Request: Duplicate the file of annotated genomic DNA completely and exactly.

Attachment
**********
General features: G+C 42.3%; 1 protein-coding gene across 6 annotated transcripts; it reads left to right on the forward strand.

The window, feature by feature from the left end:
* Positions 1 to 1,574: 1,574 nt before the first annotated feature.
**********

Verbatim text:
General features: G+C 42.3%; 1 protein-coding gene across 6 annotated transcripts; it reads left to right on the forward strand.

The window, feature by feature from the left end:
* Positions 1 to 1,574: 1,574 nt before the first annotated feature.